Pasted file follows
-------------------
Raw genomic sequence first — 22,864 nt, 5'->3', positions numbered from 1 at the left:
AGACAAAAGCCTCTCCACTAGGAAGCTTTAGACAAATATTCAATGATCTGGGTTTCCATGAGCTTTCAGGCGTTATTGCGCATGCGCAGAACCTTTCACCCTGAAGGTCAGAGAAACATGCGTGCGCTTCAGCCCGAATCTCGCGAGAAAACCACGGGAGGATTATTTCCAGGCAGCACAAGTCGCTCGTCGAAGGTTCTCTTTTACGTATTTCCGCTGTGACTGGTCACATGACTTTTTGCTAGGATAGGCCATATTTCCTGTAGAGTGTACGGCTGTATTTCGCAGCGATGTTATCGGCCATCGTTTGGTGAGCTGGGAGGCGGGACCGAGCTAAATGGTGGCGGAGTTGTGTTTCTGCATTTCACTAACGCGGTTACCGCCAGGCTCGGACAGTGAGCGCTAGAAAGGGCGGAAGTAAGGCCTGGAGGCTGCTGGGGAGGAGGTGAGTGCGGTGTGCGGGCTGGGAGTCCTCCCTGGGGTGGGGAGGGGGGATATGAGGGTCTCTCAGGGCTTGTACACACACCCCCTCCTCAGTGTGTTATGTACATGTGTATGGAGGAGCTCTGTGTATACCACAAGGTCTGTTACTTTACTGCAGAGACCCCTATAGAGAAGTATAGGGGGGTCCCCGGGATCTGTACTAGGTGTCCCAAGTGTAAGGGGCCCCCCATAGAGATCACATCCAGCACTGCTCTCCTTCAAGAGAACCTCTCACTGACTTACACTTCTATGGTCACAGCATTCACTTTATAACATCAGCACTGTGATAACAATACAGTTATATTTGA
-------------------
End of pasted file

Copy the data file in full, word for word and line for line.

Raw genomic sequence first — 22,864 nt, 5'->3', positions numbered from 1 at the left:
AGACAAAAGCCTCTCCACTAGGAAGCTTTAGACAAATATTCAATGATCTGGGTTTCCATGAGCTTTCAGGCGTTATTGCGCATGCGCAGAACCTTTCACCCTGAAGGTCAGAGAAACATGCGTGCGCTTCAGCCCGAATCTCGCGAGAAAACCACGGGAGGATTATTTCCAGGCAGCACAAGTCGCTCGTCGAAGGTTCTCTTTTACGTATTTCCGCTGTGACTGGTCACATGACTTTTTGCTAGGATAGGCCATATTTCCTGTAGAGTGTACGGCTGTATTTCGCAGCGATGTTATCGGCCATCGTTTGGTGAGCTGGGAGGCGGGACCGAGCTAAATGGTGGCGGAGTTGTGTTTCTGCATTTCACTAACGCGGTTACCGCCAGGCTCGGACAGTGAGCGCTAGAAAGGGCGGAAGTAAGGCCTGGAGGCTGCTGGGGAGGAGGTGAGTGCGGTGTGCGGGCTGGGAGTCCTCCCTGGGGTGGGGAGGGGGGATATGAGGGTCTCTCAGGGCTTGTACACACACCCCCTCCTCAGTGTGTTATGTACATGTGTATGGAGGAGCTCTGTGTATACCACAAGGTCTGTTACTTTACTGCAGAGACCCCTATAGAGAAGTATAGGGGGGTCCCCGGGATCTGTACTAGGTGTCCCAAGTGTAAGGGGCCCCCCATAGAGATCACATCCAGCACTGCTCTCCTTCAAGAGAACCTCTCACTGACTTACACTTCTATGGTCACAGCATTCACTTTATAACATCAGCACTGTGATAACAATACAGTTATATTTGA